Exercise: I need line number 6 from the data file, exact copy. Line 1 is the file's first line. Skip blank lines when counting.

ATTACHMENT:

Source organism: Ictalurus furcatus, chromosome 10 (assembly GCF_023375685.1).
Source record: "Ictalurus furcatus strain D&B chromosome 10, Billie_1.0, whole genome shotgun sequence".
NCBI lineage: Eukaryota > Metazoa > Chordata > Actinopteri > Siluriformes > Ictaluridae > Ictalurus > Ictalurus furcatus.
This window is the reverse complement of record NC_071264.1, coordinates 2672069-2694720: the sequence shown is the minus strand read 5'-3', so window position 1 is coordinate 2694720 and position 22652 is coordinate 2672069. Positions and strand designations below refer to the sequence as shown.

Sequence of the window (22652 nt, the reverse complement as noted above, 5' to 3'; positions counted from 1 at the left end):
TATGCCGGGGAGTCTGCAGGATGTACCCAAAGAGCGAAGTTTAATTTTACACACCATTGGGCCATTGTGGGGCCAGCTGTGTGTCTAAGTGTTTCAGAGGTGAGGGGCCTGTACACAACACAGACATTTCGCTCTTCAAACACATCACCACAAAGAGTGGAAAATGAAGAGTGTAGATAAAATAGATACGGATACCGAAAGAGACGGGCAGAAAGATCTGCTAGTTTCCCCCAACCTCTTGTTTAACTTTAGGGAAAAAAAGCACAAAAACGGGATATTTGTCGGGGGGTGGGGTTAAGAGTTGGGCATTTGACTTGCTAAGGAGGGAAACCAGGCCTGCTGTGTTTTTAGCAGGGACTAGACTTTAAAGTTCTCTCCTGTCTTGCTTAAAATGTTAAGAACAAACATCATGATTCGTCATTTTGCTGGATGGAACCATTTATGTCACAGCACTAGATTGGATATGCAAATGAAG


TATGCCGGGGAGTCTGCAGGATGTACCCAAAGAGCGAAGTTTAATTTTACACACCATTGGGCCATTGTGGGGCCAGCTGTGTGTCTAAGTGTTTCAGAGGTGAGGGGCCTGTACACAACACAGACATTTCGCTCTTCAAACACATCACCACAAAGAGTGGAAAATGAAGAGTGTAGATAAAATAGATACGGATACCGAAAGAGACGGGCAGAAAGATCTGCTAGTTTCCCCCAACCTCTTGTTTAACTTTAGGGAAAAAAAGCACAAAAACGGGATATTTGTCGGGGGGTGGGGTTAAGAGTTGGGCATTTGACTTGCTAAGGAGGGAAACCAGGCCTGCTGTGTTTTTAGCAGGGACTAGACTTTAAAGTTCTCTCCTGTCTTGCTTAAAATGTTAAGAACAAACATCATGATTCGTCATTTTGCTGGATGGAACCATTTATGTCACAGCACTAGATTGGATATGCAAATGAAG